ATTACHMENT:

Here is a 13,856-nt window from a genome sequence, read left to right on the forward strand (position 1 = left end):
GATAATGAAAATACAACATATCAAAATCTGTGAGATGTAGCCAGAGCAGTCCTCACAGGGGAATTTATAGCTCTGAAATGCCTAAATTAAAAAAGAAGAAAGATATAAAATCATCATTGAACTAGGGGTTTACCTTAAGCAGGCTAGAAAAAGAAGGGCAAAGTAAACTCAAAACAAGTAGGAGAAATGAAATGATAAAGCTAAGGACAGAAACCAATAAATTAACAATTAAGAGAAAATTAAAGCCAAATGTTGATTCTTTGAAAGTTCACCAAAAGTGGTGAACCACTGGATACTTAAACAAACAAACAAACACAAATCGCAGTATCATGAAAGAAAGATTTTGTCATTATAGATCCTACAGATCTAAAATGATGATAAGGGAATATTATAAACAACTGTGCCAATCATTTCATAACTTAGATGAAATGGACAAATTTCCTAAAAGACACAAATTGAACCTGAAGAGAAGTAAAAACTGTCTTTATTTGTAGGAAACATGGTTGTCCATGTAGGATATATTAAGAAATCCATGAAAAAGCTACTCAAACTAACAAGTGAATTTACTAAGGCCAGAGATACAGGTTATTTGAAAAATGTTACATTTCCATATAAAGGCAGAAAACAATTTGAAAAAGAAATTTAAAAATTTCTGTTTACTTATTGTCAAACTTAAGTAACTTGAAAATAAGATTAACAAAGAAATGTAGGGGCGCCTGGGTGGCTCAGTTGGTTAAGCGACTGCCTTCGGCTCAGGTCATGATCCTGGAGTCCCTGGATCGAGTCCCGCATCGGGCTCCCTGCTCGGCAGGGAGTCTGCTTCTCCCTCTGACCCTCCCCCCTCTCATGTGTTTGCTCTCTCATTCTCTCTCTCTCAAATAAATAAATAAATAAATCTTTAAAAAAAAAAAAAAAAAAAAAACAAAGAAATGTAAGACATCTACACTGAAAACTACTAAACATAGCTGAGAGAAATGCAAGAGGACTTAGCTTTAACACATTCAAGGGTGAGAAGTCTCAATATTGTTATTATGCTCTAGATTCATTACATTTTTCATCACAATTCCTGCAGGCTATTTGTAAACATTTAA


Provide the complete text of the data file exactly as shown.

Here is a 13,856-nt window from a genome sequence, read left to right on the forward strand (position 1 = left end):
GATAATGAAAATACAACATATCAAAATCTGTGAGATGTAGCCAGAGCAGTCCTCACAGGGGAATTTATAGCTCTGAAATGCCTAAATTAAAAAAGAAGAAAGATATAAAATCATCATTGAACTAGGGGTTTACCTTAAGCAGGCTAGAAAAAGAAGGGCAAAGTAAACTCAAAACAAGTAGGAGAAATGAAATGATAAAGCTAAGGACAGAAACCAATAAATTAACAATTAAGAGAAAATTAAAGCCAAATGTTGATTCTTTGAAAGTTCACCAAAAGTGGTGAACCACTGGATACTTAAACAAACAAACAAACACAAATCGCAGTATCATGAAAGAAAGATTTTGTCATTATAGATCCTACAGATCTAAAATGATGATAAGGGAATATTATAAACAACTGTGCCAATCATTTCATAACTTAGATGAAATGGACAAATTTCCTAAAAGACACAAATTGAACCTGAAGAGAAGTAAAAACTGTCTTTATTTGTAGGAAACATGGTTGTCCATGTAGGATATATTAAGAAATCCATGAAAAAGCTACTCAAACTAACAAGTGAATTTACTAAGGCCAGAGATACAGGTTATTTGAAAAATGTTACATTTCCATATAAAGGCAGAAAACAATTTGAAAAAGAAATTTAAAAATTTCTGTTTACTTATTGTCAAACTTAAGTAACTTGAAAATAAGATTAACAAAGAAATGTAGGGGCGCCTGGGTGGCTCAGTTGGTTAAGCGACTGCCTTCGGCTCAGGTCATGATCCTGGAGTCCCTGGATCGAGTCCCGCATCGGGCTCCCTGCTCGGCAGGGAGTCTGCTTCTCCCTCTGACCCTCCCCCCTCTCATGTGTTTGCTCTCTCATTCTCTCTCTCTCAAATAAATAAATAAATAAATCTTTAAAAAAAAAAAAAAAAAAAAAACAAAGAAATGTAAGACATCTACACTGAAAACTACTAAACATAGCTGAGAGAAATGCAAGAGGACTTAGCTTTAACACATTCAAGGGTGAGAAGTCTCAATATTGTTATTATGCTCTAGATTCATTACATTTTTCATCACAATTCCTGCAGGCTATTTGTAAACATTTAA